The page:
The lack of diversity in IT doesn’t just leave underrepresented workers feeling alienated; it can also make them feel unsafe. That’s certainly true for the LGBTQ+ community, with only 76% of LGBTQ+ workers reporting they feel safe in their workplace and 64% of trans and gender nonconforming (GNC) individuals saying the same, according to a report from Blind. Moreover, only 35% of LGBTQ+ and 41% of trans or GNC workers say they feel “represented in upper management at their company.”
While the tech industry has made more of an effort to foster greater workplace diversity in recent years, there’s still a lot of progress to make for LGBTQ+ workers. Despite the industry lagging behind in equality, there are a number of organizations committed to bringing equality to the tech industry by creating communities and offering support for underrepresented trans, queer, lesbian, gay, bisexual, and gender nonconforming IT workers.
Lesbians Who Tech
Lesbians Who Tech is open to the LGBTQ+ community and its 50,0000 members include women as well as nonbinary, trans, and gender nonconforming individuals. The organization aims to connect LGBTQ+ tech workers and to create more visibility for queer, female, trans, GNC, and POC leaders in the industry. Lesbians Who Tech also offers the Edie Windsor Coding scholarship, which grants scholarships to LGBTQ+ women and nonbinary tech workers to help kickstart their technology careers.
LGBTQ in Technology Slack
The LGBTQ in Technology Slack is a safe space for LGBTQ+ people in tech to chat, support one another, and connect virtually over a Slack channel. This moderated Slack channel is open to people who identify as lesbian, gay, bisexual, trans, queer and questioning, as well as “any of the many other subgenres of people who are not generally considered both ‘straight’ and cis.” It’s a great way to connect with other LGBTQ+ individuals in tech in a casual and low-pressure environment.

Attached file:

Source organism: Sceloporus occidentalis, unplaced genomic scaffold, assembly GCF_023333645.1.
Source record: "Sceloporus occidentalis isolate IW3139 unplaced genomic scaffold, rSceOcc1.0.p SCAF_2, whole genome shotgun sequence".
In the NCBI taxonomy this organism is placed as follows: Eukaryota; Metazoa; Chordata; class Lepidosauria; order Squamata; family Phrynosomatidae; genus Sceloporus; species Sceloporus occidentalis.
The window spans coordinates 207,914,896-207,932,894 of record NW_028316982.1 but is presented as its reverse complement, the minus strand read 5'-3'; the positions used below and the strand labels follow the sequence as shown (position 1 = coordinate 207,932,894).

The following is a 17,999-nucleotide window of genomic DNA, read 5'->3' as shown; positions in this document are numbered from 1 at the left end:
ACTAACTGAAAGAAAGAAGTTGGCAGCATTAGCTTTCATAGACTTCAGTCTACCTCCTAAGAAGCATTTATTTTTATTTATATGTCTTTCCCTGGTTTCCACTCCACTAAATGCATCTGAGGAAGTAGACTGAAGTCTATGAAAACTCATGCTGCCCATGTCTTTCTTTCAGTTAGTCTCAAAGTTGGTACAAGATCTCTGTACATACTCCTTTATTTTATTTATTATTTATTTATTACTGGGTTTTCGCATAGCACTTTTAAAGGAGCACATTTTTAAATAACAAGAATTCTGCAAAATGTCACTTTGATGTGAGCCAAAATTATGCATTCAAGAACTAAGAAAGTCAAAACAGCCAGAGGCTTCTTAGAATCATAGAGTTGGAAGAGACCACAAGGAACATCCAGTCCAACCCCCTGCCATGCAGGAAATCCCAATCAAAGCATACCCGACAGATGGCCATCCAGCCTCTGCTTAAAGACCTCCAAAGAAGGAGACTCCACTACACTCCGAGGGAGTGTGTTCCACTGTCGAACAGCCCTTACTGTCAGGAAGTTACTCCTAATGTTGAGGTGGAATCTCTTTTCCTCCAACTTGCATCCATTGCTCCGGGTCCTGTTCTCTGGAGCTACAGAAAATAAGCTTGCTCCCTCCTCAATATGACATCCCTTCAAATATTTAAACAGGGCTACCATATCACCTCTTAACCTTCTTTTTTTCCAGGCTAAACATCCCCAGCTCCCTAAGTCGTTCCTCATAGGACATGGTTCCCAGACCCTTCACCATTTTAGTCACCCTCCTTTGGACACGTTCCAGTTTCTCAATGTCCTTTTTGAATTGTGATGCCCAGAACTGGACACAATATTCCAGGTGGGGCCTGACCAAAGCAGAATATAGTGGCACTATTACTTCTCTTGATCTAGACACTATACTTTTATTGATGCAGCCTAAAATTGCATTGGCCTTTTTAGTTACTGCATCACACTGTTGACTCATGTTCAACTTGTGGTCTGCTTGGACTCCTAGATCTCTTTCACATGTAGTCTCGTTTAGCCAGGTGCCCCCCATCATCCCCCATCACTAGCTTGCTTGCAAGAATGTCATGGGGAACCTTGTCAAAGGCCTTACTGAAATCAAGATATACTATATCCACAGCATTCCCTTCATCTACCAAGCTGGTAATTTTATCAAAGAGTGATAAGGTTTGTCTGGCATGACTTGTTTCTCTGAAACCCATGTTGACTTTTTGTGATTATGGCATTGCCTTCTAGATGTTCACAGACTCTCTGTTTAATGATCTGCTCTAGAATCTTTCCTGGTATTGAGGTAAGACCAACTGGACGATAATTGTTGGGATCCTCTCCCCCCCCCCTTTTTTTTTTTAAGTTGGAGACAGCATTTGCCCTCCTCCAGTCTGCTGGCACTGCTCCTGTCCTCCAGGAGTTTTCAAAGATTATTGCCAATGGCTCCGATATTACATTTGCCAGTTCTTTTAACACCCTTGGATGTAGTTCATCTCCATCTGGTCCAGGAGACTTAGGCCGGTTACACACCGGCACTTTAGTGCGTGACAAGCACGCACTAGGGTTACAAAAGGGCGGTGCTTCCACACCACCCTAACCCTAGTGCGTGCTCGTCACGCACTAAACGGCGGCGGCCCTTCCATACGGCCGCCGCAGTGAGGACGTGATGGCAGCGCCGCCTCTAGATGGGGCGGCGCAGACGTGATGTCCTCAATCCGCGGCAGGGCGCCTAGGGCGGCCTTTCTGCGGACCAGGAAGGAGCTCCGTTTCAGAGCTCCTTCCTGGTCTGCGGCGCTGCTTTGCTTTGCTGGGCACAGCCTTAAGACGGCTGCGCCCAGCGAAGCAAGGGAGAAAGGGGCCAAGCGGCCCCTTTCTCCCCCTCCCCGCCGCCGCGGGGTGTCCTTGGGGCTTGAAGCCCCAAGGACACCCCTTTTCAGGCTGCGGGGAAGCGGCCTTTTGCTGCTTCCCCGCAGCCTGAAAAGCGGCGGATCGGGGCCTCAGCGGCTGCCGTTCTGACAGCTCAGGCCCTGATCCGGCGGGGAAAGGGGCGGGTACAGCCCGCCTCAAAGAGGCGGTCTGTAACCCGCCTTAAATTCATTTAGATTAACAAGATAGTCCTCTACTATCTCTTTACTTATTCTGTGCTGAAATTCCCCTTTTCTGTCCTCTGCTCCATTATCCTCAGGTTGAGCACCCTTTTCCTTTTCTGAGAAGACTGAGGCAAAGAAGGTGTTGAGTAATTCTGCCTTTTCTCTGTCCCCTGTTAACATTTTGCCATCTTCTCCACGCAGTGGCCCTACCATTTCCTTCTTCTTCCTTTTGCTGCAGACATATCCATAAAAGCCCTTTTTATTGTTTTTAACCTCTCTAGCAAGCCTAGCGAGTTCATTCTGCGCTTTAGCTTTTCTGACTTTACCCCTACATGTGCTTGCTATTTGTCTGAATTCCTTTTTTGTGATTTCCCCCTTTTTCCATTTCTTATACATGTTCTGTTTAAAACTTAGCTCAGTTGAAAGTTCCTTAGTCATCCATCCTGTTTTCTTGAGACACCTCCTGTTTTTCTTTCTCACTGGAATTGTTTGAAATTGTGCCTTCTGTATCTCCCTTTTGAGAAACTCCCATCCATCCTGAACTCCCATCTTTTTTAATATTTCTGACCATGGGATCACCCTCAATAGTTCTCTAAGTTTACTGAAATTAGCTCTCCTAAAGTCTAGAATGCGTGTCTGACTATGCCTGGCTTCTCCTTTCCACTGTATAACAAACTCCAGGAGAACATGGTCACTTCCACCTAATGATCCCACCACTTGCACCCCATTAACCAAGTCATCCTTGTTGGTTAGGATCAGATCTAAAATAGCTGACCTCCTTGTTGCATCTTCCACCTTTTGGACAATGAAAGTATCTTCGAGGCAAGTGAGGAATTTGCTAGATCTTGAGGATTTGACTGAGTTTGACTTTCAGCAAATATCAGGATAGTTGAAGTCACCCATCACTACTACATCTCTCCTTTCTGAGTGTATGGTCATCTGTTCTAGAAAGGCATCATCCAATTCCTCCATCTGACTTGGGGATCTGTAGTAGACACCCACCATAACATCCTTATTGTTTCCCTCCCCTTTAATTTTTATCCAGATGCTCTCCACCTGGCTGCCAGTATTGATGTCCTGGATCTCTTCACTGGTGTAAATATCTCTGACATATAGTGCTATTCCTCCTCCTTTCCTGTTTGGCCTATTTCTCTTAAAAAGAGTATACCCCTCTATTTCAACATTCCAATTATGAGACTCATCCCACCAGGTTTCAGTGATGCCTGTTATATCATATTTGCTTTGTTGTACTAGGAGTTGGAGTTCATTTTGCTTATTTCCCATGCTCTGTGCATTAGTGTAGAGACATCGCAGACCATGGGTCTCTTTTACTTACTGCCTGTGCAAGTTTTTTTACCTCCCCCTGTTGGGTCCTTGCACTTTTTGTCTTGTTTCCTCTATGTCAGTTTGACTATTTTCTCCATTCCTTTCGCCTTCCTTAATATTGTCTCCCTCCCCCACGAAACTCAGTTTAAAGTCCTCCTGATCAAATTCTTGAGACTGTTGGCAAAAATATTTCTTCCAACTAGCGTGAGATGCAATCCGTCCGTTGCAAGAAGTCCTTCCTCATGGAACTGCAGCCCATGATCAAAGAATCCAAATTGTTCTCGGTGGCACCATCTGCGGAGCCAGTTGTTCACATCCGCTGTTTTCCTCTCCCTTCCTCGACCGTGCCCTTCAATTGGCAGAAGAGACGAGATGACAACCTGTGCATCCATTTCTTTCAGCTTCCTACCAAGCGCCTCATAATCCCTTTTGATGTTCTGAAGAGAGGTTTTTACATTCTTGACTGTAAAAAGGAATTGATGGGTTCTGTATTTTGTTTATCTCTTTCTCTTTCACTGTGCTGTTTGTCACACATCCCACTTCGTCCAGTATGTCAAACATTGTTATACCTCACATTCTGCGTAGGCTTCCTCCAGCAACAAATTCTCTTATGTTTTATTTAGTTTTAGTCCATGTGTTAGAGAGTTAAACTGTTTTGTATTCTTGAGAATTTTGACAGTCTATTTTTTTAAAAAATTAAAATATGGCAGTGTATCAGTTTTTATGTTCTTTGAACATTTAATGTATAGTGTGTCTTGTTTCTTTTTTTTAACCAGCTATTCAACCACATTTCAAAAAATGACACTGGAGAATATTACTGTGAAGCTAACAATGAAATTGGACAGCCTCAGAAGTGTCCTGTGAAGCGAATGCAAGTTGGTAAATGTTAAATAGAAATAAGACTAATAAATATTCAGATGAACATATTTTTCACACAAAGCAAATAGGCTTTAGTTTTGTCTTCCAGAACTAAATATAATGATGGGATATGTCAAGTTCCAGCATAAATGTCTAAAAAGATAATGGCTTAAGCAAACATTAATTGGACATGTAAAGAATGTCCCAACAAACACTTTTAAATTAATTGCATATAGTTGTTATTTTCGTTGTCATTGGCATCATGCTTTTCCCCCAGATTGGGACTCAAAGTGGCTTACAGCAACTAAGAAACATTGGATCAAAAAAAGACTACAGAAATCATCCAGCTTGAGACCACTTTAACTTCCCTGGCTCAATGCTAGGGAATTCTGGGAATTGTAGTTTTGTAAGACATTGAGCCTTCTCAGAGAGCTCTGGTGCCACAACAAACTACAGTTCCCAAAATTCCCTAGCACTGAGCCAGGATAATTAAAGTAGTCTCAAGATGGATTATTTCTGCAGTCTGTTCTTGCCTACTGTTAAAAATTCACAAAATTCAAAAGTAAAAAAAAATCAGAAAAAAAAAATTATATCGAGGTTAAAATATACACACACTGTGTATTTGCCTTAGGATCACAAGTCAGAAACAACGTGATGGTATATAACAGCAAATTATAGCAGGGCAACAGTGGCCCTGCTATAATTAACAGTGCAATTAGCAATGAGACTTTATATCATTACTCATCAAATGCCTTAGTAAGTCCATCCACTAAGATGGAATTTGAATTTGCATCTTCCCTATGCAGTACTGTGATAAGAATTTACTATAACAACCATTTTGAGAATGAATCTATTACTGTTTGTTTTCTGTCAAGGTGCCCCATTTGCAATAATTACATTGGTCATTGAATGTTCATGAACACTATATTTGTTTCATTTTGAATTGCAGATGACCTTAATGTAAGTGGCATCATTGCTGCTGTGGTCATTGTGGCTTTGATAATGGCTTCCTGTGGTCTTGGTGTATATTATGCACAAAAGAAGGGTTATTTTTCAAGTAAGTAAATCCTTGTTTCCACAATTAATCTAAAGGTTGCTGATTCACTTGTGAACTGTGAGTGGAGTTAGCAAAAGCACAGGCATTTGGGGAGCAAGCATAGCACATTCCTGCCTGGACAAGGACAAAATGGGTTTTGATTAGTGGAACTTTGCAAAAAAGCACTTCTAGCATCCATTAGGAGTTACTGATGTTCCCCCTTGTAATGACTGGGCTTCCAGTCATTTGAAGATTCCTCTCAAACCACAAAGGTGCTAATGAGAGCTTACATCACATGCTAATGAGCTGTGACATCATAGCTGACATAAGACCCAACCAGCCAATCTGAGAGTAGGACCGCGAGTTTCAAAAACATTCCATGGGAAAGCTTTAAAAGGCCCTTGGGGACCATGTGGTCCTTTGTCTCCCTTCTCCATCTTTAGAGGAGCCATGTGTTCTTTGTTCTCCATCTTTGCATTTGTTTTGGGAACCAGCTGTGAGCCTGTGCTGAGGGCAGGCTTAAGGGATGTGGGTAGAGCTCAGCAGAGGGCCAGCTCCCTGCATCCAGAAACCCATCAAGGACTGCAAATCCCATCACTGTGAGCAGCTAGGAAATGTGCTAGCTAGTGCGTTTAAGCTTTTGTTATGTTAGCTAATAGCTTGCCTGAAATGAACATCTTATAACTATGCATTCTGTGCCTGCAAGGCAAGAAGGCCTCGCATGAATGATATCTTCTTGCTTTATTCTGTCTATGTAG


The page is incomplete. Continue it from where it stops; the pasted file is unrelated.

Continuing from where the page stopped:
LGBTQ Tech offers programs and resources to support LGBTQ+ communities and works to “educate organizations and policy makers on the unique needs LGBTQ+ individuals face when it comes to tech.” LGBT Tech conducts research on LGBTQ+ individuals’ personal experience with technology and the tech industry and works at the “national, state, and grassroots level on programs and policy informed by research.” The organization also offers resources to members of the LGBTQ+ community and allies. LGBTQ Tech also offers programs that bring technology to homeless, isolated, and disadvantaged LGBTQ+ individuals across the country, as well as a program dedicated to motivating LGBTQ+ youth and young adults interested in science, technology, engineer, arts, and mathematics fields.
Maven Youth is a nonprofit organization dedicated to empowering LGBTQ+ youth to “network, organize, and educate for social change through technology and the tech sector.” They provide a safe space for LGBTQ+ youth ages 14-24 across the country by offering summer camps, a youth leadership council, workshops, apprenticeships, leadership retreats, hackathons, and networking experiences. The organization also helps its young members explore various careers in tech, build skills, and develop their speaking, presenting, teaching, and mentorship skills through its Tech Career Readiness program.
Out in Science, Technology, Engineering and Mathematics (oSTEM)
Out in Science, Technology, Engineering and Mathematics (oSTEM) is a nonprofit professional organization for LGBTQ+ people in the STEM community. oSTEM has over 100 student chapters at colleges and universities across the US and abroad, as well as professional chapters. Chapters organize networking tools and events to help connect LGBTQ+ students and professionals in STEM to find mentorship and job recruiting opportunities.
Out in Tech
Out in Tech has 16 chapters with 40,000 members and touts itself as the “world’s largest nonprofit community of LGBTQ+ tech leaders.” The purpose of Out in Tech is to create opportunities for members to “advance their careers, grow their networks, and leverage tech for social change.” The organization also offers a mentorship program for LGBTQ+ youth aged 17-24, pairing members with a mentee to help them learn technical and professional skills.